John’s Gospel of Unity amidst divisions
The unity between Jesus and His disciples are modeled on this Father-Son relationship. In John 13, Jesus explains and sets an example for unity when He, in an act of service, washes the feet of his disciples: “Unless I wash you, you have no share with me” (John 13:8).
By Sr. Johncy SMI
It is remarkable that our country is a home for all the major religions, many cultures, languages, and political ideologies. Yet, there exist disparity between the rich and the poor. Religious fundamentalism, gender discriminations, and educational differences still haunt and hurt the unity of the people. In such a context, how can the prayer of Jesus for unity “that they may be one” (John17:21), be an inspiration and model for us today?
The oneness, for which Jesus prayed for, is the very unity that Jesus had with the father. “As you, Father, are in me and I am in you, may they also be in us, so that the world may believe that you have sent me”(John 17: 21).In the first chapter of the Gospel itself, the Evangelist tells us that the Father and Son, are distinct, and have the same divine “nature,” and “essence.” Jesus is always in the bosom of the Father (John 1:1–2, 18). Jesus says that He and the Father are one, and this unity is assumed throughout the Gospel (John 14:10; 17:22; 10:38). When people hear the ‘words’ of Jesus, they have heard the ‘words’ of God (John 14:10), and when they see the ‘works’ of Jesus, they have seen the ‘works’ of God (John 5:17; 19–20).
The unity between Jesus and His disciples is modelled on this Father-Son relationship. In John 13, Jesus explains and sets an example for unity when He, in an act of service, washes the feet of his disciples: “Unless I wash you, you have no share with me” (John 13:8). Jesus washes us through His death on the cross, thus uniting us with the Father. Therefore, the death of Jesus was a death that unites humanity to the Father, a life-giving one, death for others. This self-giving death of Jesus is the greatest sign of His love, a love that made His followers His friends. “No one has greater love than this, to lay down one’s life for one’s friends” (John 15:13). It is this love that reconciled and united the whole world to the Father.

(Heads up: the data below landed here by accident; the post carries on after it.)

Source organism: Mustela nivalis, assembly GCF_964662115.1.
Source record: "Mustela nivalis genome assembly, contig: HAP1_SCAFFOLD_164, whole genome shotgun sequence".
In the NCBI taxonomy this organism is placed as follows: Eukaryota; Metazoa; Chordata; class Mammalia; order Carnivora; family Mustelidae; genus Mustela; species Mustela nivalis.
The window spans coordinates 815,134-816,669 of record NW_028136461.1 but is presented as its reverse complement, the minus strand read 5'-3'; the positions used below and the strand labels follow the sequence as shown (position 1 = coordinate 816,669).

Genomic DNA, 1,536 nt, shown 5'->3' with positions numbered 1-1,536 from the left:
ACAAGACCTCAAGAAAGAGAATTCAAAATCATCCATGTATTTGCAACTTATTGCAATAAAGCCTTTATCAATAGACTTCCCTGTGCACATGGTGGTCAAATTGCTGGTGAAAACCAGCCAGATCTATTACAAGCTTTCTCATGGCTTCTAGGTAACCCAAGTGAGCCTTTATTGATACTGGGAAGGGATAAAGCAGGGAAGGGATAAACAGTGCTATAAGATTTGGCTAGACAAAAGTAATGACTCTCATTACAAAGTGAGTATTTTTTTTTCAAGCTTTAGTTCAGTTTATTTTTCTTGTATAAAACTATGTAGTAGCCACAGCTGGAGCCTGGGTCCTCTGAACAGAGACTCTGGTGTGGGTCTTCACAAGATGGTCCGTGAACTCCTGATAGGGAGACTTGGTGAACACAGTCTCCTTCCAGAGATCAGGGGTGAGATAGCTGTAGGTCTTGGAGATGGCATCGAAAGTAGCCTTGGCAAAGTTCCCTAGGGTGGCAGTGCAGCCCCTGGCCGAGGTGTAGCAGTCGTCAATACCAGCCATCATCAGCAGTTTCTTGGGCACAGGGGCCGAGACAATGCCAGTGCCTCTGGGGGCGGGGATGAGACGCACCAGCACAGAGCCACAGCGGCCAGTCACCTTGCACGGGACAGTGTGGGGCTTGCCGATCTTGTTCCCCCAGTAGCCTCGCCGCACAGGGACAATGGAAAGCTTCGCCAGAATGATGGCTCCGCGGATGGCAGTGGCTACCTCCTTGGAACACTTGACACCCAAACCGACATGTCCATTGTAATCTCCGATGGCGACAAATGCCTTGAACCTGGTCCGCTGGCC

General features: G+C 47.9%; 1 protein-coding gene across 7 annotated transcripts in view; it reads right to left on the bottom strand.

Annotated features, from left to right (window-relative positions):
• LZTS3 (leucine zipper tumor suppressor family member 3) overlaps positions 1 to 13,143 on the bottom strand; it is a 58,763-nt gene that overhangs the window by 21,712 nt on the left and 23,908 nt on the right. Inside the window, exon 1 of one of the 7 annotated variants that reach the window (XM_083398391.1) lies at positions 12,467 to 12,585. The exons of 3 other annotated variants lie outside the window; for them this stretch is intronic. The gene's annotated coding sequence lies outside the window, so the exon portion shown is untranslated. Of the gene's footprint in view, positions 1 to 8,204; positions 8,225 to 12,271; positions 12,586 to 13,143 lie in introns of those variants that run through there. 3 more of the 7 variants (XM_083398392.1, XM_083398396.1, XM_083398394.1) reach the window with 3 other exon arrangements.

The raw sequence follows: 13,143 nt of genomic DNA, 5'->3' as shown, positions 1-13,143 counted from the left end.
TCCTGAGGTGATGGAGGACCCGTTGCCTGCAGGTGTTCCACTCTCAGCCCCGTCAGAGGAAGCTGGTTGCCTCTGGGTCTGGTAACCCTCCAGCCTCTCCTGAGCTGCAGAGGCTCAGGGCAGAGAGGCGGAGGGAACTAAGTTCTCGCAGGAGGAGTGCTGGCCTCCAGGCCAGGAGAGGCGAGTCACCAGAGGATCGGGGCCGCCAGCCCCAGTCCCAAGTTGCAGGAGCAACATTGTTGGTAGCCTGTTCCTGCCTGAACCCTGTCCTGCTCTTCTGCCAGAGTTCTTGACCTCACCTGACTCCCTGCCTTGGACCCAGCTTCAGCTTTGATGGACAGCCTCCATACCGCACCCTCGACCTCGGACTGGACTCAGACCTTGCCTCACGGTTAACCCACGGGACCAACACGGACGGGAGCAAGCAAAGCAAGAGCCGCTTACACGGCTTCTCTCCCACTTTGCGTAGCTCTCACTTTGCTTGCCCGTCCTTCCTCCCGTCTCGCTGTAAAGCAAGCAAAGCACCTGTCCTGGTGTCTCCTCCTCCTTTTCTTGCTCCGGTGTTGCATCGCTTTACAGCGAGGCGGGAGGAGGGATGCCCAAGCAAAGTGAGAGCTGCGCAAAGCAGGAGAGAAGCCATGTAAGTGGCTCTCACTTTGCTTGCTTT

The Gospel of John presents before us such a community whose members are comprised of all categories of people. There is a consistent balancing of female and male characters. In the narration of their encounters with Jesus, the Gospel presents moments of faith in which Jesus invites, challenges and confirms individuals in their call to discipleship and their role in leading others to Him. In their faith-journey, Jesus calls them disciples (John 8: 31), friends (15:15), and little children (13:33). These titles reveal the intimate love of Jesus for them. The unity between Jesus and them is like the unity between the vine and the branches (15:4–8).
The disciples are given this same means to bring unity and love in the world: “I give you a new commandment, that you love one another. Just as I have loved you, you also should love one another” (John 13:34). The greatest sign of this love is a life-giving death. This can be done at least by serving them selflessly regardless of religion, caste, creed, and gender, especially to the most vulnerable of the society on a daily basis. For, everyonewhobelievesinJesusisendowedwiththis mission of transmitting and safeguarding the same unity among the people: “As the Father has sent me, so I send you” (John 20:21).
Loving all people as ‘Jesus has loved’ will break the hostile divisions among all people. It will unite humanity as one under the banner of love. This inherent unifying force of the gospel makes it different from all other narratives by Matthew, Mark and Luke. As we read the Gospel of John—a Gospel of faith, love and unity—may it inspire us for love and unity that can destroy all types of divisions and the hostile agents of disunity and hatred in our society.
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